Our research team is investigating the effects of cervical spinal cord injury (SCI) and how recovery can be optimized. A primary focus of this work on the functional consequences of cervical SCI (in particular how breathing and upper extremity (arm) function is impaired) and what potential there is for progressive, spontaneous functional recovery – or functional ‘plasticity’. We are also developing and testing strategies for promoting beneficial plasticity and recovery following cervical SCI.
Cervical Spinal Cord Injury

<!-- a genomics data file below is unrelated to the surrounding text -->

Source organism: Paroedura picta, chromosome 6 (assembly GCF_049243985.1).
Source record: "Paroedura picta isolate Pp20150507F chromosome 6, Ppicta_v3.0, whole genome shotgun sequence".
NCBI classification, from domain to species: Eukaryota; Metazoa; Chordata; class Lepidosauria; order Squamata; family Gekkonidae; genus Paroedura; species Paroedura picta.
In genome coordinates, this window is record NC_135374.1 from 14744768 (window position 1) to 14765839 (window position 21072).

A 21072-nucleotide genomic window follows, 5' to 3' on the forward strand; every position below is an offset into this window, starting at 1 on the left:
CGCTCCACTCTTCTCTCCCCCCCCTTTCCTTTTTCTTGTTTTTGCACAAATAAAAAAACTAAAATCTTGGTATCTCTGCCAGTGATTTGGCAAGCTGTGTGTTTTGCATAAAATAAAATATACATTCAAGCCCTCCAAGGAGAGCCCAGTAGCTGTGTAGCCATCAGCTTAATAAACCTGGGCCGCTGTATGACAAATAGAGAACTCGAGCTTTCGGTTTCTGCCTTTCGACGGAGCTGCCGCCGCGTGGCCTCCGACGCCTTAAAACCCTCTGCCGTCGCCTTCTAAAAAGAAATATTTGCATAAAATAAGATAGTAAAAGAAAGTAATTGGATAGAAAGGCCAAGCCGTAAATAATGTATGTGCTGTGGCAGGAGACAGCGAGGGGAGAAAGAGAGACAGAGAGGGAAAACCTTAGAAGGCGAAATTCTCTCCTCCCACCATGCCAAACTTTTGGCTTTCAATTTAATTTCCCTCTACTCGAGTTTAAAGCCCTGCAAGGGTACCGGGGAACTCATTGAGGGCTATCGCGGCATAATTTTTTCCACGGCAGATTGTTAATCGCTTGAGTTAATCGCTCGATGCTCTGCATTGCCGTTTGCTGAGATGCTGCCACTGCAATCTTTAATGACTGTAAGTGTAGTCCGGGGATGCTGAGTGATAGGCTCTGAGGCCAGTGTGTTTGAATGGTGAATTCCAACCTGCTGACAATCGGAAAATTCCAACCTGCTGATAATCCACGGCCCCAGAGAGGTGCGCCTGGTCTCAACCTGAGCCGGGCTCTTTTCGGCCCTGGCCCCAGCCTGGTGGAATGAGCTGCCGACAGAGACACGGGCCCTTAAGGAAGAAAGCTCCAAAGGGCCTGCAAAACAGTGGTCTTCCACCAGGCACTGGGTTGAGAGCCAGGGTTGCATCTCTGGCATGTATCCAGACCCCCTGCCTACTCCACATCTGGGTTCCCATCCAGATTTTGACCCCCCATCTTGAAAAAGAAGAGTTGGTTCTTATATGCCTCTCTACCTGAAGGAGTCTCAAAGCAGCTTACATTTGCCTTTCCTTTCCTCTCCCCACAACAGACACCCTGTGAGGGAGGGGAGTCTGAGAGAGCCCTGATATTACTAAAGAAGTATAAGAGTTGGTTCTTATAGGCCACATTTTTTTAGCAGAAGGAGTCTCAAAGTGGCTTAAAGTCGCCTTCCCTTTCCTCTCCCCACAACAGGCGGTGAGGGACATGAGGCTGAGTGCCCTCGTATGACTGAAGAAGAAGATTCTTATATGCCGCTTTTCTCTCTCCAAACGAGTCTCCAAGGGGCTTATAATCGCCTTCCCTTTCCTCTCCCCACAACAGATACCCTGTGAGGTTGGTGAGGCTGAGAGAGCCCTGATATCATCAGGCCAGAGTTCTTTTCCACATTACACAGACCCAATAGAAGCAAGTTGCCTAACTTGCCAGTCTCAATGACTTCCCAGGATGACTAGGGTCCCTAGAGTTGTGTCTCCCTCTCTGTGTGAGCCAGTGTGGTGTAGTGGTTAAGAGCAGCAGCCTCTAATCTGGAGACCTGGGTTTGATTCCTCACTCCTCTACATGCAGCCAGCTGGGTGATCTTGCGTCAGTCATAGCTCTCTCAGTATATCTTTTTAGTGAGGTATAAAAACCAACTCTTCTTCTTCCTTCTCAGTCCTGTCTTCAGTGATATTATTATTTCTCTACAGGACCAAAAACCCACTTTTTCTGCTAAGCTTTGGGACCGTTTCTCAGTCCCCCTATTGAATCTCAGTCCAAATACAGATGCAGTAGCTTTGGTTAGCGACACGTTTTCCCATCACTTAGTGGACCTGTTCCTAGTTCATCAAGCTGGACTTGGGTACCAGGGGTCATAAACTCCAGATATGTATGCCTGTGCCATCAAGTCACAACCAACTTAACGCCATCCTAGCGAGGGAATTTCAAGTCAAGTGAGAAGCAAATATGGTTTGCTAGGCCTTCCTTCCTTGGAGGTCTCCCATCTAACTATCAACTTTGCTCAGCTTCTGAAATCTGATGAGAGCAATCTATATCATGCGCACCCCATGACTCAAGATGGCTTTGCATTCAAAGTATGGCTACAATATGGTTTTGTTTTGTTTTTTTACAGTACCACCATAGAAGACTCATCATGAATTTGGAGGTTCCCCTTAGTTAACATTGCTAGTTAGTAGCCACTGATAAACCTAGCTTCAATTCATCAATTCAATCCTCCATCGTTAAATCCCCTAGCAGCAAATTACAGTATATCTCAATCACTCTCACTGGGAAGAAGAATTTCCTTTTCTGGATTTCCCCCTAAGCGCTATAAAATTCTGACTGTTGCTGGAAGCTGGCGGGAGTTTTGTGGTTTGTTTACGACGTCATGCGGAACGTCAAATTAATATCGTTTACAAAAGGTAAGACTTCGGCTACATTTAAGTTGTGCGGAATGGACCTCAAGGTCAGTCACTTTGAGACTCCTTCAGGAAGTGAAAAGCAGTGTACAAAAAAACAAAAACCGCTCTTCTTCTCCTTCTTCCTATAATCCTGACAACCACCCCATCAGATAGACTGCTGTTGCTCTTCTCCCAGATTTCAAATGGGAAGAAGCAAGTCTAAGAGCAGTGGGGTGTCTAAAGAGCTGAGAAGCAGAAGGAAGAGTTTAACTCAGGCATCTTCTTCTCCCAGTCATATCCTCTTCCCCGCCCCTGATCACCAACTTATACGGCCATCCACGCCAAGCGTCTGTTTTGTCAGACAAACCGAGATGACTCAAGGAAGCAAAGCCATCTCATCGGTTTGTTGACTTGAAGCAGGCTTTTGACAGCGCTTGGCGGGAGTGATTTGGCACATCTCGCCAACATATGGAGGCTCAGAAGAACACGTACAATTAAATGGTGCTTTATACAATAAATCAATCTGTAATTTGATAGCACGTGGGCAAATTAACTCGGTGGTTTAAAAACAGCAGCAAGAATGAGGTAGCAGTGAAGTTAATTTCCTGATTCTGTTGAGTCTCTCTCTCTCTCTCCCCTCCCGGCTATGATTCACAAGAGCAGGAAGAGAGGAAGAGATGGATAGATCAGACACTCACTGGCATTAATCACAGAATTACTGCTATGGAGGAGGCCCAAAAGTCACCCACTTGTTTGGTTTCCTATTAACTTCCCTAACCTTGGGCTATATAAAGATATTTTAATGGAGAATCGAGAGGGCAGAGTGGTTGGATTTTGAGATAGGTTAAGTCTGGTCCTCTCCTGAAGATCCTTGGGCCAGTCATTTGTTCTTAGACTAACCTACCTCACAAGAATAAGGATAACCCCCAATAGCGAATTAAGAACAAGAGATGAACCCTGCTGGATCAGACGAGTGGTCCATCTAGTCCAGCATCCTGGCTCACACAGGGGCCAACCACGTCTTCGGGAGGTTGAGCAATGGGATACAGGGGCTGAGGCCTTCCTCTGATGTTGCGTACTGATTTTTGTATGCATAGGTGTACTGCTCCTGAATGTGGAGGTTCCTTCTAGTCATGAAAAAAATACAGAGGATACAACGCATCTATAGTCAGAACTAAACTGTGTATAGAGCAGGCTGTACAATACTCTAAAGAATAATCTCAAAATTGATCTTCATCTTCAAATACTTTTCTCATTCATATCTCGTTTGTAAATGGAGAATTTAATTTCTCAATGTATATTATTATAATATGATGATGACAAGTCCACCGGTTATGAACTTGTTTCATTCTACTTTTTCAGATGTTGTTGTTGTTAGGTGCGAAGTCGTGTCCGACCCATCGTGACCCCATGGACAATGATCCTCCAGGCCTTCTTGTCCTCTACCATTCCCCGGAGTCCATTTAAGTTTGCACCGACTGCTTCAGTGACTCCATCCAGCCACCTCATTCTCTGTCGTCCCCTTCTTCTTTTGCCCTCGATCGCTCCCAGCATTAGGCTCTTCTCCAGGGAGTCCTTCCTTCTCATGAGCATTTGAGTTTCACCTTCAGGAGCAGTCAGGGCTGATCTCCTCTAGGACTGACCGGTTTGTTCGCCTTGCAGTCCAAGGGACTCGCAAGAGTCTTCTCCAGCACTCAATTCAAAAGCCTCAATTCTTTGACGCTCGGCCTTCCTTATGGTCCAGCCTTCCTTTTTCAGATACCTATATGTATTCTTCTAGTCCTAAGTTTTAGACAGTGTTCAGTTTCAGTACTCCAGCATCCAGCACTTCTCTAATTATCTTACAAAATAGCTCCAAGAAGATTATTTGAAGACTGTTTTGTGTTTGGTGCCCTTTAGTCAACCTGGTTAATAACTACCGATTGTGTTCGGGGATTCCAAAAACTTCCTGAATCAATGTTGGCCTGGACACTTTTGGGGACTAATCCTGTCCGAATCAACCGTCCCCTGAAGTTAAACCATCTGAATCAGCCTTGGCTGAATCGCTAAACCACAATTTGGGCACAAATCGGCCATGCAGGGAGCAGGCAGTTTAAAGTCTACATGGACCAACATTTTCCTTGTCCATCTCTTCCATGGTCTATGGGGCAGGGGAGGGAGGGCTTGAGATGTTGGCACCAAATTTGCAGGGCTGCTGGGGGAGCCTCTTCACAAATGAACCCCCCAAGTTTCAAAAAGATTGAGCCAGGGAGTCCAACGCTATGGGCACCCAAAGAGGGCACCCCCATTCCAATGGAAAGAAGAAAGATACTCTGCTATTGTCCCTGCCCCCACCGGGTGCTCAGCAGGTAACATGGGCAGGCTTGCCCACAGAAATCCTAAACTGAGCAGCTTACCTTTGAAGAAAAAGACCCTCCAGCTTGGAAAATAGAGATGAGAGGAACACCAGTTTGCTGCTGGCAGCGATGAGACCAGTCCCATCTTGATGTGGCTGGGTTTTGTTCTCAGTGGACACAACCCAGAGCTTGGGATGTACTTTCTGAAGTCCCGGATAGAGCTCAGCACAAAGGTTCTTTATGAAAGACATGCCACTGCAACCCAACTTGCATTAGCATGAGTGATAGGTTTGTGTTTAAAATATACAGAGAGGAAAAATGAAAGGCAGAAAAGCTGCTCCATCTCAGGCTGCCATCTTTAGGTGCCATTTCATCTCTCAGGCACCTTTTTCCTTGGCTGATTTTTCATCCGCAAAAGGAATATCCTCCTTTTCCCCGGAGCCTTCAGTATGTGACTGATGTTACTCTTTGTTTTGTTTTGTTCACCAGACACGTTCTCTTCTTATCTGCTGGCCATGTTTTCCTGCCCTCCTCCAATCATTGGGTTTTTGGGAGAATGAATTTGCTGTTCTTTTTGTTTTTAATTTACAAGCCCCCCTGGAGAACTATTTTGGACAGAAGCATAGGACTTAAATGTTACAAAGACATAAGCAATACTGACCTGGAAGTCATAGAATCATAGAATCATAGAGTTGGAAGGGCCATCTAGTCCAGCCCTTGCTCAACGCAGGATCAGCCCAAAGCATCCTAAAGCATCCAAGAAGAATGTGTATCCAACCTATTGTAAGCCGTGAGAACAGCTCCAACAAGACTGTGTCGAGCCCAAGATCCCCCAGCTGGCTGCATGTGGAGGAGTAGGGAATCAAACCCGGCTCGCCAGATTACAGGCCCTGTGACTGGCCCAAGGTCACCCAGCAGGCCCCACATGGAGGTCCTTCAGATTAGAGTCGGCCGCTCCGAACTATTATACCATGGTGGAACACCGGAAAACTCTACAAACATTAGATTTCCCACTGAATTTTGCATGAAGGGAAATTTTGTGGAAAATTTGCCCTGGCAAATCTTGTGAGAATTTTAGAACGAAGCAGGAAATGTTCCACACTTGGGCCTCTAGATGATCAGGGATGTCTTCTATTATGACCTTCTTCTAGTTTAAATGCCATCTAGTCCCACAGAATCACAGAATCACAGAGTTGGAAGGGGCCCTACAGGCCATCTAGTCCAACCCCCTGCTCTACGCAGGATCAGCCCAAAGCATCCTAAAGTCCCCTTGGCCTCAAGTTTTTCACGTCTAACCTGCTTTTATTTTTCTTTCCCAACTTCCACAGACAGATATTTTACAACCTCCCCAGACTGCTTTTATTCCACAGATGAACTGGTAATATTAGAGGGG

Using a range of neuroanatomical, neurophysiological and behavioural approaches, our research has helped to define the neural circuitry in the normal (uninjured) spinal cord, how this circuitry is affected by spinal cord injury and how treatments can be used to promote repair. A particular focus of our research has been on the role of spinal interneurons in mediating normal motor function, and spontaneous or therapeutically enhanced functional plasticity following spinal cord injury. Several studies have shown that spinal interneurons are involved with spontaneous reorganization of neuronal circuitry, which can provide new anatomical pathways capable of facilitating functional recovery. These interneurons – interspersed throughout spinal cord – can receive input from neurons in the brain and then themselves make contact with neurons below the spinal cord injury. Thus, they can relay information from the brain, around the injury, to neurons below the injury that control the muscles. While this remodeling of connections can occur spontaneously, it may also be enhanced by some developing therapeutic strategies (see also the recent TED talk by  Gregoire Courtine ). While there is a growing appreciation among scientists and clinicians that spinal interneurons may be essential to plasticity and recovery after spinal cord injury, little is known about their distribution or how they aid functional improvement.          While there a number of research laboratories investigating neuroplasticity after spinal cord injury, and the number continues to grow, little effort has been made to investigate changes that occur above the spinal cord in the brain and brainstem (supraspinal regions). Our research team is now investigating spontaneous functional and anatomical changes that may arise within supraspinal regions following a cervical spinal cord injury.    While cortical plasticity following SCI is a rapidly growing area of research, much less is known about whether such potential also exists in brainstem regions. Using combined anatomical and functional techniques, we have begun characterizing functional reorganization in the medulla. In particular, I am examining alterations in the activity of respiratory neurons in the medulla following cervical SCI and assessing how such changes may affect the potential for recovery. 
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